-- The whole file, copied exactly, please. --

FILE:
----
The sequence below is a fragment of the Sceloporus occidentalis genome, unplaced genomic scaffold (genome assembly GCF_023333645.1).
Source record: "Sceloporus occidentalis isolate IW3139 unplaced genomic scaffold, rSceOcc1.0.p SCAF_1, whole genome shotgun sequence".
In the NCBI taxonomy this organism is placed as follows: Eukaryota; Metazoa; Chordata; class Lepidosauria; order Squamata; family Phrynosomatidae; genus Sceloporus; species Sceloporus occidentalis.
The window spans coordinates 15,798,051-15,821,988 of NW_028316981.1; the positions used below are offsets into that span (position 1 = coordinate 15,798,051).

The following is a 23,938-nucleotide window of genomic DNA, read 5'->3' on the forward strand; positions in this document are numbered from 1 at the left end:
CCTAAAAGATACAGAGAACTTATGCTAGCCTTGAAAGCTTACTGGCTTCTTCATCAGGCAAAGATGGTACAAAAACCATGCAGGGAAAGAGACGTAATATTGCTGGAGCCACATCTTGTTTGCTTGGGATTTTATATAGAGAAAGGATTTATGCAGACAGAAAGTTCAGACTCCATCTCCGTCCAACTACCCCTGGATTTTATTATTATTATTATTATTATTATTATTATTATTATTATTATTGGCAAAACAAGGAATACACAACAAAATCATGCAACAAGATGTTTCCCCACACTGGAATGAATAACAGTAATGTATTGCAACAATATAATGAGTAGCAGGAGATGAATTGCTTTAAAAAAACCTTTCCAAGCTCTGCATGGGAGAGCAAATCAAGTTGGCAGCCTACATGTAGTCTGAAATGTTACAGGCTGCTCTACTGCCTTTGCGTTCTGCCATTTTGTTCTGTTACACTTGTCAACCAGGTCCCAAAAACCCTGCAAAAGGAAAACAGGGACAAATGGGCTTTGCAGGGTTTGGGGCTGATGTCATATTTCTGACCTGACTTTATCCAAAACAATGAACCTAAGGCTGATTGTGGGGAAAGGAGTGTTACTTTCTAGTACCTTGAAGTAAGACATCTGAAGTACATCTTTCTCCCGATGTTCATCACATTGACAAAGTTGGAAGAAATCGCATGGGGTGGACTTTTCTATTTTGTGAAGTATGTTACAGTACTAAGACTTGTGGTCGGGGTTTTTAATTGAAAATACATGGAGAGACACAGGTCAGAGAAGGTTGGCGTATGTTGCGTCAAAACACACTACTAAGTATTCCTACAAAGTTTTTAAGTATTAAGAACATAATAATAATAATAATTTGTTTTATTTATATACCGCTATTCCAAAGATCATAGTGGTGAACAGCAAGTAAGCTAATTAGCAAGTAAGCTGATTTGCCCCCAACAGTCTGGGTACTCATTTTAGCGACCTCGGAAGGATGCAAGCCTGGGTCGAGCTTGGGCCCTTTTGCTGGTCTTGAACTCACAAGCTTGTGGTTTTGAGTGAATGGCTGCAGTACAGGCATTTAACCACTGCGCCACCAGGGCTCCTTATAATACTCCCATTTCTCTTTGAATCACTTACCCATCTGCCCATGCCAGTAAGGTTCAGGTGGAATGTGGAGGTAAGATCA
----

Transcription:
The sequence below is a fragment of the Sceloporus occidentalis genome, unplaced genomic scaffold (genome assembly GCF_023333645.1).
Source record: "Sceloporus occidentalis isolate IW3139 unplaced genomic scaffold, rSceOcc1.0.p SCAF_1, whole genome shotgun sequence".
In the NCBI taxonomy this organism is placed as follows: Eukaryota; Metazoa; Chordata; class Lepidosauria; order Squamata; family Phrynosomatidae; genus Sceloporus; species Sceloporus occidentalis.
The window spans coordinates 15,798,051-15,821,988 of NW_028316981.1; the positions used below are offsets into that span (position 1 = coordinate 15,798,051).

The following is a 23,938-nucleotide window of genomic DNA, read 5'->3' on the forward strand; positions in this document are numbered from 1 at the left end:
CCTAAAAGATACAGAGAACTTATGCTAGCCTTGAAAGCTTACTGGCTTCTTCATCAGGCAAAGATGGTACAAAAACCATGCAGGGAAAGAGACGTAATATTGCTGGAGCCACATCTTGTTTGCTTGGGATTTTATATAGAGAAAGGATTTATGCAGACAGAAAGTTCAGACTCCATCTCCGTCCAACTACCCCTGGATTTTATTATTATTATTATTATTATTATTATTATTATTATTATTATTGGCAAAACAAGGAATACACAACAAAATCATGCAACAAGATGTTTCCCCACACTGGAATGAATAACAGTAATGTATTGCAACAATATAATGAGTAGCAGGAGATGAATTGCTTTAAAAAAACCTTTCCAAGCTCTGCATGGGAGAGCAAATCAAGTTGGCAGCCTACATGTAGTCTGAAATGTTACAGGCTGCTCTACTGCCTTTGCGTTCTGCCATTTTGTTCTGTTACACTTGTCAACCAGGTCCCAAAAACCCTGCAAAAGGAAAACAGGGACAAATGGGCTTTGCAGGGTTTGGGGCTGATGTCATATTTCTGACCTGACTTTATCCAAAACAATGAACCTAAGGCTGATTGTGGGGAAAGGAGTGTTACTTTCTAGTACCTTGAAGTAAGACATCTGAAGTACATCTTTCTCCCGATGTTCATCACATTGACAAAGTTGGAAGAAATCGCATGGGGTGGACTTTTCTATTTTGTGAAGTATGTTACAGTACTAAGACTTGTGGTCGGGGTTTTTAATTGAAAATACATGGAGAGACACAGGTCAGAGAAGGTTGGCGTATGTTGCGTCAAAACACACTACTAAGTATTCCTACAAAGTTTTTAAGTATTAAGAACATAATAATAATAATAATTTGTTTTATTTATATACCGCTATTCCAAAGATCATAGTGGTGAACAGCAAGTAAGCTAATTAGCAAGTAAGCTGATTTGCCCCCAACAGTCTGGGTACTCATTTTAGCGACCTCGGAAGGATGCAAGCCTGGGTCGAGCTTGGGCCCTTTTGCTGGTCTTGAACTCACAAGCTTGTGGTTTTGAGTGAATGGCTGCAGTACAGGCATTTAACCACTGCGCCACCAGGGCTCCTTATAATACTCCCATTTCTCTTTGAATCACTTACCCATCTGCCCATGCCAGTAAGGTTCAGGTGGAATGTGGAGGTAAGATCA